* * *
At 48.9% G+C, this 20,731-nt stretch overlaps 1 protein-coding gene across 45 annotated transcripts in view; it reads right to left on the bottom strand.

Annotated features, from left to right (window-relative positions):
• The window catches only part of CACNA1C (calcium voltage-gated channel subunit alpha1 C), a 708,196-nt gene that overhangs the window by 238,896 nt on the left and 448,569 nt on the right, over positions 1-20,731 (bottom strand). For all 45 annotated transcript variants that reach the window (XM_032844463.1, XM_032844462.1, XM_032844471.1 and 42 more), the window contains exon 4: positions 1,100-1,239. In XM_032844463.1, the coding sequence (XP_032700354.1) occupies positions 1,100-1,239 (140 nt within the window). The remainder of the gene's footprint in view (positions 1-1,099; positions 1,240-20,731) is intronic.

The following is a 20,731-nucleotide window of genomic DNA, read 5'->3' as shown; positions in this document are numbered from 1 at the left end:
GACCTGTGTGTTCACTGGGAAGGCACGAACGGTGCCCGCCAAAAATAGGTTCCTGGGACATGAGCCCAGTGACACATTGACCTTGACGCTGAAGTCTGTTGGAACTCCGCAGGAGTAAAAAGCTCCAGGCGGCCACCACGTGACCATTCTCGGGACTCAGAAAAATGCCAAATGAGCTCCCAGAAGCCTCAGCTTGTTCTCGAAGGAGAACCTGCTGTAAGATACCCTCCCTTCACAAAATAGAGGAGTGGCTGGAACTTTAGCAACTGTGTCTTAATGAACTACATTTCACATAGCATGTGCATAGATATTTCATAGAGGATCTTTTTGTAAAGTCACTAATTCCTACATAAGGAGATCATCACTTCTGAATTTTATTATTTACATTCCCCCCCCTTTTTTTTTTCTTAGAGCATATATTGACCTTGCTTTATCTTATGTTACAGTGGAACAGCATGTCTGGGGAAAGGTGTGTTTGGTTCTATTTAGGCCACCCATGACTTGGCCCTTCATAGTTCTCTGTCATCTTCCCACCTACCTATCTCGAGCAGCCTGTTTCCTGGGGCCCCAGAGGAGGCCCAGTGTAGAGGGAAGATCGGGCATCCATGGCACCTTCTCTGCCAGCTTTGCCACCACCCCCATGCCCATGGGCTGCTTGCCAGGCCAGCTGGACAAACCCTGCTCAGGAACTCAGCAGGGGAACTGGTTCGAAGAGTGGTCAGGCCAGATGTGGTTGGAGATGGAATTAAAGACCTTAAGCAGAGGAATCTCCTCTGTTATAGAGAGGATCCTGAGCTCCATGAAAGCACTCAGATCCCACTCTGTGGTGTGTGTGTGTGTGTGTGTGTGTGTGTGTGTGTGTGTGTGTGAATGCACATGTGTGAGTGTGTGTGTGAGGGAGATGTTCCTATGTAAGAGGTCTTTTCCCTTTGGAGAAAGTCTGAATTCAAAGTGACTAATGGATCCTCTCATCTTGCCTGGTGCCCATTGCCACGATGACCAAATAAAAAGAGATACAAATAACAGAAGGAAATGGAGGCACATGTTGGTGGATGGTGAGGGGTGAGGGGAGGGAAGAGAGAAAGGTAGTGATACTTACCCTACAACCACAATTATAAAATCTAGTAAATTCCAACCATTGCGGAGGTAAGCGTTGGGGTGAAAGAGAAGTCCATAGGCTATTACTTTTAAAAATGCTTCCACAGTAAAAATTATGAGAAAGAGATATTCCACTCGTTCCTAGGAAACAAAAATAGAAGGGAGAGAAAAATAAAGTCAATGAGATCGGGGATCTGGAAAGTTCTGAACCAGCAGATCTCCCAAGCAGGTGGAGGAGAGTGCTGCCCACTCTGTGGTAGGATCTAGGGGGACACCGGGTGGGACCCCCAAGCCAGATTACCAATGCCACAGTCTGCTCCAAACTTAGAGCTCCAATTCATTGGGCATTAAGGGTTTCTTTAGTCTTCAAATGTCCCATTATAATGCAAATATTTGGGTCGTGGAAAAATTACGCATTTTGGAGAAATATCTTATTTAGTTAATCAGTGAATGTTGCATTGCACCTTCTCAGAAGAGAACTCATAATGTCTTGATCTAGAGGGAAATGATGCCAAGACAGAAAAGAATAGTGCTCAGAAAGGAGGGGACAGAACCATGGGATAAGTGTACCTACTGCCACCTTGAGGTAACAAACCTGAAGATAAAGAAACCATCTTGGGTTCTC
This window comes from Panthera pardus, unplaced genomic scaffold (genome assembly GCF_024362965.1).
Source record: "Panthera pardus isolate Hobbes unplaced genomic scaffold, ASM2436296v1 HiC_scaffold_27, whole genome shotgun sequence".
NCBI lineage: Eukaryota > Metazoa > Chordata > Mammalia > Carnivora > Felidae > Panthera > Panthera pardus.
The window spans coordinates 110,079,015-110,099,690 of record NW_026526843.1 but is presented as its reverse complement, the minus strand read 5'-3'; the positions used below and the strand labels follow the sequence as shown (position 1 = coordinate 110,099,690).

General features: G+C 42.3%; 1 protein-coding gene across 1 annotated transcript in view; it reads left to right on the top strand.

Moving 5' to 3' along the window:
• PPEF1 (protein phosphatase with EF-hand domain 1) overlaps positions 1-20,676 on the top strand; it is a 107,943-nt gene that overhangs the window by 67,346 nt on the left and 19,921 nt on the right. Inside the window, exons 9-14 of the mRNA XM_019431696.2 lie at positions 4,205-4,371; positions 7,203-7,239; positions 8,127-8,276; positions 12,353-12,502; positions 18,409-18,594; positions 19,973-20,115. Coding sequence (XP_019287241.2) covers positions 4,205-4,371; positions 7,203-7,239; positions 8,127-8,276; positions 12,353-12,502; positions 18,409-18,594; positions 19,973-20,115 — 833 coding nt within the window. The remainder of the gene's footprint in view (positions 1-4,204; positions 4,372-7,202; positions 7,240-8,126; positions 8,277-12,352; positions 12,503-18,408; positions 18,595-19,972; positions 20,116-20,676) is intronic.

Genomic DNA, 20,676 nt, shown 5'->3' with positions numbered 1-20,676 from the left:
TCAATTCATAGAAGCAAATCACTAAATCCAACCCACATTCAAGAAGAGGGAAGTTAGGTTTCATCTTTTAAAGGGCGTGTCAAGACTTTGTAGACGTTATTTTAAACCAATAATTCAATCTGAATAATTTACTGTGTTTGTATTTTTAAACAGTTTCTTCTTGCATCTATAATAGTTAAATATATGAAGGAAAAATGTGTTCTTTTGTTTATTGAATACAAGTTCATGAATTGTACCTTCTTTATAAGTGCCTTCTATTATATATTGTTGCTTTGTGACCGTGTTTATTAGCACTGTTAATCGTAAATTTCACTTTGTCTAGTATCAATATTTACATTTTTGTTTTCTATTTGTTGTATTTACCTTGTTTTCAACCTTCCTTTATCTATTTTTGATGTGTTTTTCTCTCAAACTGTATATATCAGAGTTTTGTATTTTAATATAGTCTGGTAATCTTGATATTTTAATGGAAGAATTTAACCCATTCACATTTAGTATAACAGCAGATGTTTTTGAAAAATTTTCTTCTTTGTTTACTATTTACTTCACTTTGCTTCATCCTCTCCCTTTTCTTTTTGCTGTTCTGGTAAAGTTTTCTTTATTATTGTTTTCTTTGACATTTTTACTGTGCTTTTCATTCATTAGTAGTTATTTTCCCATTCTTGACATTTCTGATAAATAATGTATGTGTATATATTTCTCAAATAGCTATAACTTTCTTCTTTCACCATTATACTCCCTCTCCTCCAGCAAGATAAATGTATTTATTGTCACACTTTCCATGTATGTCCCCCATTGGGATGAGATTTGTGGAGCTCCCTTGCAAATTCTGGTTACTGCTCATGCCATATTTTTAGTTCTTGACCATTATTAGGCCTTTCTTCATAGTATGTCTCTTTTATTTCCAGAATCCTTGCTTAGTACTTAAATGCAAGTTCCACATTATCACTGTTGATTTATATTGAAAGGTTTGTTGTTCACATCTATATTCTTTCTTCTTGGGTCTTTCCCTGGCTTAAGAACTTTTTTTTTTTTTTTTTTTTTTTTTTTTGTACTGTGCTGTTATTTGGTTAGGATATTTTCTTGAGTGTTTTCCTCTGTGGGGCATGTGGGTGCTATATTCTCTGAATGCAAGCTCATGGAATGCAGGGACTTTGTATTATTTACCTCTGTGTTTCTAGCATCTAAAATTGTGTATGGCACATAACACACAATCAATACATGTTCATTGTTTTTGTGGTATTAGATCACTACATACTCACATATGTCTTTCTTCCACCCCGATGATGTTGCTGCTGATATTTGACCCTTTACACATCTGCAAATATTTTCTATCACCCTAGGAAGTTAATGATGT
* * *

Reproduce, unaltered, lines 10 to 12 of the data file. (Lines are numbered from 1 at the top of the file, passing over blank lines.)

General features: G+C 42.3%; 1 protein-coding gene across 1 annotated transcript in view; it reads left to right on the top strand.

Moving 5' to 3' along the window:
• PPEF1 (protein phosphatase with EF-hand domain 1) overlaps positions 1-20,676 on the top strand; it is a 107,943-nt gene that overhangs the window by 67,346 nt on the left and 19,921 nt on the right. Inside the window, exons 9-14 of the mRNA XM_019431696.2 lie at positions 4,205-4,371; positions 7,203-7,239; positions 8,127-8,276; positions 12,353-12,502; positions 18,409-18,594; positions 19,973-20,115. Coding sequence (XP_019287241.2) covers positions 4,205-4,371; positions 7,203-7,239; positions 8,127-8,276; positions 12,353-12,502; positions 18,409-18,594; positions 19,973-20,115 — 833 coding nt within the window. The remainder of the gene's footprint in view (positions 1-4,204; positions 4,372-7,202; positions 7,240-8,126; positions 8,277-12,352; positions 12,503-18,408; positions 18,595-19,972; positions 20,116-20,676) is intronic.